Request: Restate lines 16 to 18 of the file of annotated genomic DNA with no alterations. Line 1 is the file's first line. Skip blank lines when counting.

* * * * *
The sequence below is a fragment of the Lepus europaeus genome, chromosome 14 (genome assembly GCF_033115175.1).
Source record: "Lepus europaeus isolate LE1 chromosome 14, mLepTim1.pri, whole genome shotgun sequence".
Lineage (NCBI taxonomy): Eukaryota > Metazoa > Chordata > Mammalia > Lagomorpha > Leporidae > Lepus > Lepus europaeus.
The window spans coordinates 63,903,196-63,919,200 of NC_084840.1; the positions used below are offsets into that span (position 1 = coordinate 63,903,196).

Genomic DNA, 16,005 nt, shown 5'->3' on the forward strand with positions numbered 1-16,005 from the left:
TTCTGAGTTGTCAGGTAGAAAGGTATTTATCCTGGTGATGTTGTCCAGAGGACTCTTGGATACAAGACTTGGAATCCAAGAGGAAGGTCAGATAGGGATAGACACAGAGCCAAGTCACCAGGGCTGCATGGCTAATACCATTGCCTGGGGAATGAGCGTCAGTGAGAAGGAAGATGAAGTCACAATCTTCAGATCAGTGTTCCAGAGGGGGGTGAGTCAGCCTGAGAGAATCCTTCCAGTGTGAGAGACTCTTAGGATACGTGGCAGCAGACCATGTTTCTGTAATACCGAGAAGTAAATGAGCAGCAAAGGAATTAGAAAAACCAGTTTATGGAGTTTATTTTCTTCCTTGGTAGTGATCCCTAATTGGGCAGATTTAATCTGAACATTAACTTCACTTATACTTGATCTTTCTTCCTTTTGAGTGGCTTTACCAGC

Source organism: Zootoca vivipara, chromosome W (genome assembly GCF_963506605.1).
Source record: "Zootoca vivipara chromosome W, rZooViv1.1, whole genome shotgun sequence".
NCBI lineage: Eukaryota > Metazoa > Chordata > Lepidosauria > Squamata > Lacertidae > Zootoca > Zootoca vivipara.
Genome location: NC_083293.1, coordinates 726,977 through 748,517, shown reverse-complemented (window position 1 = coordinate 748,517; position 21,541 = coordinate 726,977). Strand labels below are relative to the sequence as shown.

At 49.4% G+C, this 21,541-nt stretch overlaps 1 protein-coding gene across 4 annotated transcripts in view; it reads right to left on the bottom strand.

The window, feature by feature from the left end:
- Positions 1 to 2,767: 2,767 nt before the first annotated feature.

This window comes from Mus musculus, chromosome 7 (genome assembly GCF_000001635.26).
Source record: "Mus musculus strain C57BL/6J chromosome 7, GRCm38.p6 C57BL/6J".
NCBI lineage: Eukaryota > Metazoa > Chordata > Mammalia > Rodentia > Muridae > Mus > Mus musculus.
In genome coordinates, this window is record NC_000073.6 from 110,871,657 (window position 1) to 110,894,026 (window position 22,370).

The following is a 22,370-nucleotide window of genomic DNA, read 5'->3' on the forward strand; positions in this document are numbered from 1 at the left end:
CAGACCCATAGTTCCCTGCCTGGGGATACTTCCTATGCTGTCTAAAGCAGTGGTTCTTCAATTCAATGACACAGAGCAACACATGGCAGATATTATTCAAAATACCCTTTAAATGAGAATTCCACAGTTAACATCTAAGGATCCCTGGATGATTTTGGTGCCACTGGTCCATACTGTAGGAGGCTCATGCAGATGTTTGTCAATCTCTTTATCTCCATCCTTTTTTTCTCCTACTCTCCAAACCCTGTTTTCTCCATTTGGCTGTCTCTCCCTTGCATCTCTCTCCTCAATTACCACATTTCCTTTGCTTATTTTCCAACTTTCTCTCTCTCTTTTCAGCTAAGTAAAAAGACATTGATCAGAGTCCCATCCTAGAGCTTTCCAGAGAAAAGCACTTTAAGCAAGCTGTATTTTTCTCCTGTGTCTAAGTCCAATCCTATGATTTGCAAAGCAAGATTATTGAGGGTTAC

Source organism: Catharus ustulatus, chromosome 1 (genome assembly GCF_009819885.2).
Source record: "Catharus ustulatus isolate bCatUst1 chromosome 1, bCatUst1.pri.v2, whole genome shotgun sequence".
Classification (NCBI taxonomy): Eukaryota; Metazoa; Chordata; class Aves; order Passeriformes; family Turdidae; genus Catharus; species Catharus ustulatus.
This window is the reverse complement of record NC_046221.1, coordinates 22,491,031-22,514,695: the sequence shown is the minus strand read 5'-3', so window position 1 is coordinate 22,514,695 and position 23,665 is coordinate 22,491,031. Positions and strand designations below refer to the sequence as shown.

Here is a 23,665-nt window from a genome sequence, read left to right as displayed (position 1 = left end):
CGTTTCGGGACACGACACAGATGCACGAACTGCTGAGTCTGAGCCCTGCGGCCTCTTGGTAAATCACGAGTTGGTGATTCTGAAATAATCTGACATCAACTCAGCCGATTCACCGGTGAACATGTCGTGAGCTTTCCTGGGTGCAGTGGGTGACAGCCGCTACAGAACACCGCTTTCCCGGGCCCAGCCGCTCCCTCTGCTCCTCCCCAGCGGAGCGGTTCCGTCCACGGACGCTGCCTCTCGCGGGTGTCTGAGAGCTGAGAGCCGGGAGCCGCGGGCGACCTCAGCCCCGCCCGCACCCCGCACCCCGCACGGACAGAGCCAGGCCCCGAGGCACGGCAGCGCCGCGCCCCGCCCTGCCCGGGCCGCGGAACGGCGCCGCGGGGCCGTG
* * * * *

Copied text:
NCBI lineage: Eukaryota > Metazoa > Chordata > Mammalia > Rodentia > Muridae > Mus > Mus musculus.
In genome coordinates, this window is record NC_000073.6 from 110,871,657 (window position 1) to 110,894,026 (window position 22,370).

The following is a 22,370-nucleotide window of genomic DNA, read 5'->3' on the forward strand; positions in this document are numbered from 1 at the left end: